The intracellular calcium concentration in depolarized tissue was determined using the Fura-2 technique essentially as described previously (Lucius et al., 1998). The strips were loaded for 3–4 h at 22°C in 10 μM Fura-2 a.m. (Molecular Probes), 1% DMSO, and 0.02% Pluronic F127 in HEPES-buffered solution (composition described above). The strips were then washed in the HEPES solution for 20 min. Aluminum clips were attached to the strips, and the preparations were mounted between a force transducer and a hook in an 800-μl bath (37°C) containing Krebs solution and blockers as described above. Initially, a 5-min contraction was induced by 125 mM K+ (isosmotical replacement of NaCl with KCl) in 2.5 mM Ca2+. The muscle strip was relaxed in Ca2+-free Krebs solution. The muscle was then depolarized with 125 mM K+, and CaCl2 was added cumulatively. Force and intracellular [Ca2+] were measured for 30 s at each Ca2+ level, 5 min after the addition of CaCl2 when force had reached a plateau. The free calcium concentration was calculated from the ratio (R) between the intensities at excitation wavelengths 340 and 380 nm. At the end of the experiment, the Fura-2 signal for each preparation was calibrated as described by Lucius et al. (1998). In brief, the muscle was exposed to ionomycin in calcium-free solution for determination of the Rmin value followed by exposure to high calcium for determination of Rmax and Mn2+ for determination of background fluorescence. No significant differences were noted in the Rmin, Rmax, and background fluorescence values between the types of muscle preparations examined.

The involvement of nonmuscle myosin in force generation was studied using the selective nonmuscle myosin inhibitor Blebbistatin, (Kovacs et al., 2004) in intact preparations from newborn and adult mice. Muscle strips were mounted and activated with high K+ as described above. Blebbistatin (10−5 M) was added after an initial control contraction, and the preparations were allowed to equilibrate with the blocker for 20 min before a calcium dose–response curve was performed. Control experiments in the absence of Blebbistatin were performed in parallel. The force 5 min after addition of calcium was measured. In similar experiments, the effects of the MLCK inhibitor ML-9 (10−5 M) and of the Rho kinase inhibitor Y27632 (10−5 M) were examined. Blebbistatin and ML-9 were obtained from Calbiochem.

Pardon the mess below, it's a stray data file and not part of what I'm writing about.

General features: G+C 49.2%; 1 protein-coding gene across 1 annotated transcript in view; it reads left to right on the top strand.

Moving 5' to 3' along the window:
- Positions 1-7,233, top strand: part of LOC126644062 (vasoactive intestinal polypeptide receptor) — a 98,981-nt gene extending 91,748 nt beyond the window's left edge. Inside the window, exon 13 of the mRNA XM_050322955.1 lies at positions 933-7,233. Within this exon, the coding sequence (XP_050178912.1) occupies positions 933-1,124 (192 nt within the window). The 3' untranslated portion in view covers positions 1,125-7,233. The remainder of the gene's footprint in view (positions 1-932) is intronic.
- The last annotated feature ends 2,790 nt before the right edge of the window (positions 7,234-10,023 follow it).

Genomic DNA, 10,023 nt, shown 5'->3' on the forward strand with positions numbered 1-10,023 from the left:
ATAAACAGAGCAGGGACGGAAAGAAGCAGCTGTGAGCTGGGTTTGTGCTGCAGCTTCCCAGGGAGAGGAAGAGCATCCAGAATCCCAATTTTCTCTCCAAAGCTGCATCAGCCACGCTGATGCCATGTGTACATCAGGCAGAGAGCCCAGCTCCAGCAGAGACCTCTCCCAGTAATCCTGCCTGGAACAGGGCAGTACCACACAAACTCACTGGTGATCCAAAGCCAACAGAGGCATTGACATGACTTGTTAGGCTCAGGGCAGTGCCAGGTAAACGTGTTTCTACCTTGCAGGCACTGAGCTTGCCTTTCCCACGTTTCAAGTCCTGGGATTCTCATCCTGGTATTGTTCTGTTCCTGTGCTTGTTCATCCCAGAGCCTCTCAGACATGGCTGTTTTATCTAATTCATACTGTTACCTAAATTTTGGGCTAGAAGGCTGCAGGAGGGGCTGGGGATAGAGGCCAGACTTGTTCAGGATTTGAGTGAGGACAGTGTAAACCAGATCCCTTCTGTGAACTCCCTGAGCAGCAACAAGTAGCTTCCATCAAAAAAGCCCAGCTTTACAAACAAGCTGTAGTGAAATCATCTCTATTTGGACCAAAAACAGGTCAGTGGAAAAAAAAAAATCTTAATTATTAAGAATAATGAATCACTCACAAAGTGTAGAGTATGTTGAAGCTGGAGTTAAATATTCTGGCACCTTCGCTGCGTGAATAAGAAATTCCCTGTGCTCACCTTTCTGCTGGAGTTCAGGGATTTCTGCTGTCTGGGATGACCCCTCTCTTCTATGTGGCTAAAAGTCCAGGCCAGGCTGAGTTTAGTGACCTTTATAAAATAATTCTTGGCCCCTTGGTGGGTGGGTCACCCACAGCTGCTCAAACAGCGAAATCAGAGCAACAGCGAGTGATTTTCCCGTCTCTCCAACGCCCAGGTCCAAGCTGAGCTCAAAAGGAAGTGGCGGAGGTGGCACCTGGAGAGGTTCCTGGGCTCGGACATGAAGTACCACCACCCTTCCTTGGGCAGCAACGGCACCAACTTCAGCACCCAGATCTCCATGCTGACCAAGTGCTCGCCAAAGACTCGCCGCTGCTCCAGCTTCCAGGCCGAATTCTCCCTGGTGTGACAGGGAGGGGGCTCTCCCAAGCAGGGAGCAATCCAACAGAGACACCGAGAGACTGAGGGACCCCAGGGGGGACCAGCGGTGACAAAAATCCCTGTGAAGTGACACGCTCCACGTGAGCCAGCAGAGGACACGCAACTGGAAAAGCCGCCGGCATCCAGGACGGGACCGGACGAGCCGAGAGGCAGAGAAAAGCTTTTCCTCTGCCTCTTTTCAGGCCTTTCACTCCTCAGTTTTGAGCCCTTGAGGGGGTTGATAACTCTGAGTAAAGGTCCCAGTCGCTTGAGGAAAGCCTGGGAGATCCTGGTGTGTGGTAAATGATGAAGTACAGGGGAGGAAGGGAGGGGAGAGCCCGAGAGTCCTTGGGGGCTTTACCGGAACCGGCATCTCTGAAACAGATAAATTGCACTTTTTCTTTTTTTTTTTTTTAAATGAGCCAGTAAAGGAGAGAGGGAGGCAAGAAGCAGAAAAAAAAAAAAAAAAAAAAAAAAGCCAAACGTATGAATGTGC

Force and Ca2+ Sensitivity of Chemically Permeabilized Muscle

Preparations were chemically permeabilized using 1% Triton X-100 as described previously (Arner and Hellstrand, 1985). The permeabilized preparations were mounted, using aluminum foil clips, in 0.5-ml plastic cups at 22°C in a standard solution containing (in mM) 30 TES, 4 EGTA, 2 free Mg2+, 3.2 MgATP, 12 phosphocreatine. Calmodulin (0.5 μM) and creatine kinase (0.5 mg/ml) were also added. Rigor solutions were made by omitting ATP, phosphocreatine, and creatine kinase. The pH was adjusted to 6.9 using KOH, and the ionic strength was adjusted to 150 mM using KCl. To determine the Ca2+ sensitivity, the muscles were activated in solutions with increasing Ca2+ concentrations obtained by varying the ratio of CaEGTA/EGTA. The free [Ca2+] and the composition of the solutions were calculated as described previously (Arner, 1983).